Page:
Game Two: Chris Jakubauskas: A former independent leaguer, Jakubauskas went from Lincoln Salt Dogs in 2007 to the Mariners farm system in 2008 to the actual Mariners in 2009 to the Pirates in 2010 to the Orioles now. He’s the definition of a replacement level player, a guy with an 89-91 mph fastball and the occasional curveball, changeup, and cutter with med command. At 32-years-old, Jakubauskas is unlikely to get any better than what he is, and that’s a guy the Yankees should absolutely hammer. They crushed him in a relief appearance back in his Seattle days, the only time he’s faced New York. This is one of those “no excuse” games, Jakubauskas shouldn’t haven’t a prayer against a Yankees’ lineup even if half the guys are struggling like they are right now.
Game Three: Jake Arrieta: The O’s didn’t want to start Britton in Yankee Stadium so early in his career so they pushed him back a day and will have him pitch Friday instead of Thursday. Yesterday’s off-day allows Arrieta to make that Thursday start on normal rest. You might remember him from last season, when he made his big league debut against the Yanks and predictably earned his first career win against them with a quality start. He also beat them in early September with 6.1 innings of two run ball, but I suppose the good news is that against everyone else, he’s pitched to a 5.18 ERA with 48 walks and 51 strikeouts in 91.2 IP. The 25-year-old right-hander has some giddy-up on his fastball (92-94, will touch 96 on the rarest of occasions), though he usually lives off a low-90′s two-seamer and mid-80′s slider. Every once in a while he’s bust out a curveball and/or changeup. Arrieta’s minor league strikeout and walk numbers never stood out, but he’s a legitimate back-end starter right now.
Bullpen: Showalter’s bullpen has been pretty sketchy overall, backing up its 3.94 ERA with a 5.05 FIP. Kevin Gregg is a de facto closer and been okay in three appearances so far, though the setup crew has been remarkably strong. Jason Berken, Koji Uehara, and Jim Johnson have combined for 14 strikeouts and one walk in 11.2 combined innings. Mike Gonzalez hasn’t been good so far, but he’s still death on lefties. Jeremy Accardo will show his face from time to time, and Josh Rupe handles the mop-up work with Jakubauskas in the rotation. The key to the series for New York is simple: get to the Orioles’ starters early and keep that stellar middle relief corps from being a factor.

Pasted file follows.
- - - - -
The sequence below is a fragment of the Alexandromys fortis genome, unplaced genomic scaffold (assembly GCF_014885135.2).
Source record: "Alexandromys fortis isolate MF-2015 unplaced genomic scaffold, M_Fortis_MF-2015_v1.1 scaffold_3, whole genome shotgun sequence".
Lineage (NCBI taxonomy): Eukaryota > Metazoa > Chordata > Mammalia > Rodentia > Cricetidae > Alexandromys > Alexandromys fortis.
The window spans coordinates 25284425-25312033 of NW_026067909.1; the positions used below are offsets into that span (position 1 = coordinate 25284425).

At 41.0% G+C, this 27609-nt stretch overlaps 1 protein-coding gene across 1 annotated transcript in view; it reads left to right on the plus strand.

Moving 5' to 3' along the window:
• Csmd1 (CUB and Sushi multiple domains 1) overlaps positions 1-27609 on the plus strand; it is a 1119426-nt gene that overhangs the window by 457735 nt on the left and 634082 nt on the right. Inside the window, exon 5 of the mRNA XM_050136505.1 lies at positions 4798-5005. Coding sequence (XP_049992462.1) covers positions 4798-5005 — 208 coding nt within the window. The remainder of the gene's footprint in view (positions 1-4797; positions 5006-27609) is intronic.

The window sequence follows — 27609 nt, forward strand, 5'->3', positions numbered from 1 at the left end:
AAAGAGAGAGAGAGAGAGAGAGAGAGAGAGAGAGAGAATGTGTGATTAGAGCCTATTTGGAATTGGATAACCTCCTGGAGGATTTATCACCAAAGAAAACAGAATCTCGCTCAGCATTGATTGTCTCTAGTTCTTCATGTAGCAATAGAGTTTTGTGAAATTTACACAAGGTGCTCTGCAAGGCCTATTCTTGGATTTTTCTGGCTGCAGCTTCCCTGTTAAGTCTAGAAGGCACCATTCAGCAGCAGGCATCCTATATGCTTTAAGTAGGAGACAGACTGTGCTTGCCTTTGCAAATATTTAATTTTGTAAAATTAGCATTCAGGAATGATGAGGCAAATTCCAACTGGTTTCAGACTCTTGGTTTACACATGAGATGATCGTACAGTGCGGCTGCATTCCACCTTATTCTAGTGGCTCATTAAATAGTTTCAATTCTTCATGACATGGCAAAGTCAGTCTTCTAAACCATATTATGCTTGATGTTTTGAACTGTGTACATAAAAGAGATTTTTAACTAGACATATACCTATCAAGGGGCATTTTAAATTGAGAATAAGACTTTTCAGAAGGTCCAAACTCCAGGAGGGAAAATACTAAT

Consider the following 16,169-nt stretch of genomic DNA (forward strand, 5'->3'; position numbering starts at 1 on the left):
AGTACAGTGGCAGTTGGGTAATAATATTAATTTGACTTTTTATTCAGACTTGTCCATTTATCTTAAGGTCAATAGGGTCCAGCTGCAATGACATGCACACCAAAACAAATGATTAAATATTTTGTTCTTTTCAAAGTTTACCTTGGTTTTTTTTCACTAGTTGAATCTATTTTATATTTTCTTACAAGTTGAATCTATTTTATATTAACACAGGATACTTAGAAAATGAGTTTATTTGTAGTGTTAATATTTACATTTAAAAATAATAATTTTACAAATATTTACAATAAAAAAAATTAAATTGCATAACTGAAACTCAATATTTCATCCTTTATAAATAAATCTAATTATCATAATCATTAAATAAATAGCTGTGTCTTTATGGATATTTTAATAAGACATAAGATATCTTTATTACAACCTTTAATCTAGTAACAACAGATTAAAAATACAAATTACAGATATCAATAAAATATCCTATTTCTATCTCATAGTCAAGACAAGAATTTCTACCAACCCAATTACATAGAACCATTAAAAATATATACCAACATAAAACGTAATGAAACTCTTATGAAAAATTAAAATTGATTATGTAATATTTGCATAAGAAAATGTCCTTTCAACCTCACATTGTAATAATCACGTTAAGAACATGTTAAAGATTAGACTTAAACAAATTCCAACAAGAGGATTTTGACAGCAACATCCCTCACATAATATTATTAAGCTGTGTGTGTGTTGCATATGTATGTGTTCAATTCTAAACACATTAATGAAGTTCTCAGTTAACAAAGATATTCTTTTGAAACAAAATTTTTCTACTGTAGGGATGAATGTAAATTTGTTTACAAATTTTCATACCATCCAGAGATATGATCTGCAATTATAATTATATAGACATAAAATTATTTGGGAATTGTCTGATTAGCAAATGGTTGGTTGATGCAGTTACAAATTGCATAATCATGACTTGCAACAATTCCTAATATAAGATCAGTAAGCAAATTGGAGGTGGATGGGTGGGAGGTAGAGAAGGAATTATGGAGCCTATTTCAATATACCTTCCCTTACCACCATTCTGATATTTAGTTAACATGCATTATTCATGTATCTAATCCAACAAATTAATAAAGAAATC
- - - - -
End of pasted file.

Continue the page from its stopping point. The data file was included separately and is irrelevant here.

* No, I didn’t write that with a straight face.
It’s been 13 years since the Orioles last qualified for the postseason, and four years since they finished somewhere other than last place in the AL East. Despite that, they made some noise in the second half of last season, hiring former Yankees manager Buck Showalter in late-July and going 34-23 under his watch, the best record among AL East teams during that time. Before Buck came aboard, Baltimore won just 32 of 105 games.
After employing the American League’s third worse offense (.309 wOBA, 613 runs), worst starting rotation (4.74 FIP), and fifth worst bullpen (4.25 FIP) in 2010, the O’s went out and made several notable moves in the offseason. They traded four young relievers for Mark Reynolds, Brendan Harris, and J.J. Hardy, then signed free agents Vlad Guerrero, Derrek Lee, Justin Duchscherer, and Kevin Gregg, among others. Koji Uehara, Mark Hendrickson, and Cesar Izturis were also retained. Those additions undeniably help improve the team, but just how much?
Last year’s Orioles had exactly two well-above-average regulars on offense, and both are returning. Luke Scott led the team in pretty much everything, including wOBA (.387), homers (27), walk rate (11.4%), and ISO (.251). Nick Markakis finished second in wOBA (.353) and led the team in OBP (.370), producing yet another solid season in a young career full of them. Reynolds might be a whiff machine, but .241 career ISO’s don’t grow on trees, and neither do guys with legit 30+ homer power (at least these days). Vlad isn’t really as good as his 2010 first half (.319/.364/.554 with 20 homers) but probably isn’t as bad as his 2010 second half (.278/.322/.426, nine homers), so the middle ground (.355-ish wOBA) is the best bet this season. That’s four legit middle-of-the-order bats, two more than Baltimore had last year.
The defense has been upgraded at short with Hardy, who has the second highest UZR (+21.4) at the position over the last three years. Lee’s reputation with the glove is stellar, far better than what the incumbent Ty Wigginton can do at first. Reynolds is hardly a wizard at the hot corner, but he’s better than Miguel Tejada, so three of the four infield positions have been upgraded defensively. They’re not the ’99 Mets, but the infield defense has been massively improved.
The Orioles also boast what should be an improved relief corps. Uehara was brilliant late last year as closer (11.25 K/9, 1.02 BB/9, 2.40 FIP) and has some competition from Gregg, who’s had a sub-3.90 FIP in four the last five years, including 3.57 in 2010. Mike Gonzalez missed much of last season due to injury, and he overcame his early-season struggles to post a stellar 2.79 FIP. Left-handers that can strike out double-digit batters per nine innings are a rare breed. Add in Jason Berken (3.59 FIP in 2010) and Jim Johnson (3.08), and Showalter should have a solid set of middle relievers and setup men at his disposal.